• Incoming Cycling Australia Chairman Steve Bracks. (Getty)Source: Getty
Former Victorian premier Steve Bracks is Cycling Australia's new chairman and is pledging to achieve more unity in the sport.
Cycling Central

22 Feb 2017 - 7:09 AM  UPDATED 22 Feb 2017 - 1:58 PM

New Cycling Australia chairman Steve Bracks wants to achieve two goals that have proved elusive for the organisation, unity and financial stability.

A decade after he resigned as Victorian Premier, Mr Bracks will succeed Malcolm Speed as the head of Australian cycling's peak body.

He takes over at a crucial time for Cycling Australia, which is still emerging from a financial crisis earlier this decade.

There are also deep fissures within the sport, with Mountain Bike Australia a separate body that is often at odds with Cycling Australia.

But Mr Bracks also sees great opportunity for the sport.

"It's a good time to join the board and take over the role as chair, because there is great goodwill to do better, to achieve more and to bring together a unified position," he said.

"I think the timing couldn't be better from my point of view.

"Yes, I do think it's on the up."

Mr Bracks has strong connections to cycling. He rides about 150km per week and was chairman of the organising committee for the 2010 world road championships in Geelong.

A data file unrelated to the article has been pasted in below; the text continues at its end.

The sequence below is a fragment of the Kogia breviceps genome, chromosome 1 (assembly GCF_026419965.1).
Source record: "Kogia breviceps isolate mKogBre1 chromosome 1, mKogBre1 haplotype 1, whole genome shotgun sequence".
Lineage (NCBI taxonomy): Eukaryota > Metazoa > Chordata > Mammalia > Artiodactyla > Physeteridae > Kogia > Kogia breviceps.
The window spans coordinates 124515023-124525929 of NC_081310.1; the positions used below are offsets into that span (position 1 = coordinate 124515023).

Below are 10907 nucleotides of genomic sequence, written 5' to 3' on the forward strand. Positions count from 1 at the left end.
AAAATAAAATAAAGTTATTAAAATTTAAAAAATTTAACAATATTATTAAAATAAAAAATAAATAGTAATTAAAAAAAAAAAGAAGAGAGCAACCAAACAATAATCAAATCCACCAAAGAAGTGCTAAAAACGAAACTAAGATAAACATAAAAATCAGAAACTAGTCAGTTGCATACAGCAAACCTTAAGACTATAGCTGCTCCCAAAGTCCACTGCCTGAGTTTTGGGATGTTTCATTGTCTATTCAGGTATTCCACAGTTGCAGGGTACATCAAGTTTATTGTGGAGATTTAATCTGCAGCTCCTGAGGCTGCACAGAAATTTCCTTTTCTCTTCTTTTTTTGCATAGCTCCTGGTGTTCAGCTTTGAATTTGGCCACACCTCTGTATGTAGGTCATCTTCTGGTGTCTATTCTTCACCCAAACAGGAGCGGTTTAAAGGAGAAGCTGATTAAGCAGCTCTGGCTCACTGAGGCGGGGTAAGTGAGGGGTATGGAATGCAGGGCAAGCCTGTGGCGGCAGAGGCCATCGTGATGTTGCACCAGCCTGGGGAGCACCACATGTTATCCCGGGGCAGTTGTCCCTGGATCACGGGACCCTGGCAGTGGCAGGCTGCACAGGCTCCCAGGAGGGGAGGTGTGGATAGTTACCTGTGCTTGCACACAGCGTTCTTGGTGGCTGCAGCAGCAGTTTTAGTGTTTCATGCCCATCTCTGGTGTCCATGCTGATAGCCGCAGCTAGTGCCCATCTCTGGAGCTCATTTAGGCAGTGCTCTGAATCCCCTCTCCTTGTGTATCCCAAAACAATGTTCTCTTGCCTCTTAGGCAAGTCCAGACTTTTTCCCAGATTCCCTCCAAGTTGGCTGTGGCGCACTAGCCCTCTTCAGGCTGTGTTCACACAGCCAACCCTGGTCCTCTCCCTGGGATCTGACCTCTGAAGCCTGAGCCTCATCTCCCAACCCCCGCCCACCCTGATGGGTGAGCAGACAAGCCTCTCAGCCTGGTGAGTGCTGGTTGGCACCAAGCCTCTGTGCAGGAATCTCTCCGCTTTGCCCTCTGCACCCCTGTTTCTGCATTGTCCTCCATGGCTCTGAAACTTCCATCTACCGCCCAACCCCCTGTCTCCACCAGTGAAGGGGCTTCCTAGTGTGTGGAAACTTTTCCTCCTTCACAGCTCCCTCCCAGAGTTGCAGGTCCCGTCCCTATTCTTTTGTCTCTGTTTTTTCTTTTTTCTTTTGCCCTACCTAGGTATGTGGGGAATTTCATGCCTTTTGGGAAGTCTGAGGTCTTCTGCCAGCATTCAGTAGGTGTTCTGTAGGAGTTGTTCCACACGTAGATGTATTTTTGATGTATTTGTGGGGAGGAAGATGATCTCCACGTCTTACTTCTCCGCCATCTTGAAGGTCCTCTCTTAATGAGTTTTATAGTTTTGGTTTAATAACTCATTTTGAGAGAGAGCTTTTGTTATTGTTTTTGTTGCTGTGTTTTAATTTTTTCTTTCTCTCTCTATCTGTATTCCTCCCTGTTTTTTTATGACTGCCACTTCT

It was the first time the worlds were staged in the southern hemisphere and they were a great success.

But Cycling Australia failed spectacularly over the next few years to build on the momentum created by milestones such as the Geelong worlds and Cadel Evans' 2011 Tour de France win.

While Australian cycling remains an international competition powerhouse, by 2013 the national governing body was a financial mess.

Long-time cycling supporter Gerry Ryan took over as the short-term president, followed by Speed.

Nick Green has been chief executive since October 2014.

"I understand the past issues and it's important we have a sustainable financial position," Mr Bracks said.

"That's something I will be ensuring we have the right plans for that to happen and I think we can do that.

"There's a great opportunity to lever up the value the sport has around the country and to make sure we capture that value more effectively."

But the long-time politician's No.1 goal is to repair the divisions within Australian cycling.

"It will be to unify the sport, have clear direction on where it's going and bring all the stakeholders and parties along with us in that process," he said.

"I see that as one of the key roles that I can play."